The freewares I mentioned all convert raw to jpeg i.e. 8 bit format (you do understand what this means, don't you?) before they apply corrections. A Raw converter such as Silky Pix on the other hand does all corrections in the raw space before converting to jpeg. Consequently, the range of control over the corrections is more extensive and allows for more subtle control over luminance and chroma.

It would appear from your use of unnecessary profanity that you substitute the certainty of ignorance for the open mindedness of real knowledge.
08-06-2010, 10:17 AM   #19
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QuoteOriginally posted by jlaubza Quote
The freewares I mentioned all convert raw to jpeg i.e. 8 bit format (you do understand what this means, don't you?) before they apply corrections.
This is absolutely not true. All internal processing in Raw Therapee is done in a 16-bit-per-channel native working format. You can then output to 8-bit JPEG or 8 or 16 bit PNG or TIFF.

QuoteOriginally posted by jlaubza Quote
It would appear from your use of unnecessary profanity that you substitute the certainty of ignorance for the open mindedness of real knowledge.
Yay irony!


Last edited by mattdm; 08-06-2010 at 10:30 AM.
08-06-2010, 10:57 AM   #20
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QuoteOriginally posted by jlaubza Quote

Next, the Pentax KX has garnered some good mentions in the review sites for generating good jpegs and as a user, I can support what the reviewers say.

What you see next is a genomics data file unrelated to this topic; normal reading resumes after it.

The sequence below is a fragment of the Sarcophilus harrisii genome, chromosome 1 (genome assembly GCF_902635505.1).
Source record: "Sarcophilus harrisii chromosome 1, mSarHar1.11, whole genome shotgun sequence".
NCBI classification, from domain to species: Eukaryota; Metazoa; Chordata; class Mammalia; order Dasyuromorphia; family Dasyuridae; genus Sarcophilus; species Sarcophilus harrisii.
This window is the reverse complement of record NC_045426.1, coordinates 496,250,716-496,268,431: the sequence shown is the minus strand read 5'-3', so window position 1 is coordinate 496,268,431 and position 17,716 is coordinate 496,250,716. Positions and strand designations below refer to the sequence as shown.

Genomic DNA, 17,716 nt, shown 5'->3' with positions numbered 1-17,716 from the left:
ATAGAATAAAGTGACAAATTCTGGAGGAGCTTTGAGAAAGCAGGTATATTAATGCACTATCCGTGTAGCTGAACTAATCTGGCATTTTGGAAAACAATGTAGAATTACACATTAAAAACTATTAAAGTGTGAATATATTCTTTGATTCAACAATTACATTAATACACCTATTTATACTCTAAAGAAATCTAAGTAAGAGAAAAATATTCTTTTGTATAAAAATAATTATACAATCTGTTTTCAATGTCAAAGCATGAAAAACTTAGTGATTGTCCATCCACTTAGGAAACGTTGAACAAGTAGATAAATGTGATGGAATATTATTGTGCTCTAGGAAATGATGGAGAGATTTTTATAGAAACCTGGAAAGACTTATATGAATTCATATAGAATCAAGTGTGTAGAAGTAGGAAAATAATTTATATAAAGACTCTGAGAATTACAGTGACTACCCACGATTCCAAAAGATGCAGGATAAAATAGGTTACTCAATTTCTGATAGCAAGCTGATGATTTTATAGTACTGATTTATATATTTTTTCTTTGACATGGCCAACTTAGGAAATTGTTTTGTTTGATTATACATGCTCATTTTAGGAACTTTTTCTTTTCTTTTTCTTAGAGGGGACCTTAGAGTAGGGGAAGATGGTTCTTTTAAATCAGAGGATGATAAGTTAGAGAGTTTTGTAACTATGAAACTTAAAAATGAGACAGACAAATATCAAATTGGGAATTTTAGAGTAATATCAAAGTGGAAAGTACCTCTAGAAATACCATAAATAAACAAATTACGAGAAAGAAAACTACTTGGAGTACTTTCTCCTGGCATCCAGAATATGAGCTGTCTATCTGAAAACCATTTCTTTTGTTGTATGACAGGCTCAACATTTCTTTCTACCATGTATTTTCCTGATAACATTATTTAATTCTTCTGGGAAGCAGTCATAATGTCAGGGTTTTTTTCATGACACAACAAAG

As a fellow K-x owner, I can certainly agree that it is capable of turning out good jpegs. HOWEVER:

QuoteQuote:
This is why I also said that a well exposed image will get a good jpeg out of the camera and further work is a waste of time.
This is the part that's wrong. If you want more control over aspects like saturation and sharpening, or want to do any more extensive editing of the image or simply prefer the "look and feel" that a particular converter gives images, not to mention the much-greater detail extraction, RAW conversion is well worth your time. Lighting correction and white balance correction are not the only reasons to shoot RAW.

QuoteQuote:
I have also met a few professional photographers who say that they dont have the time to do raw editing and rely on their cameras' ability to generate a good jpeg, on the understanding that the photos they take are decently lit.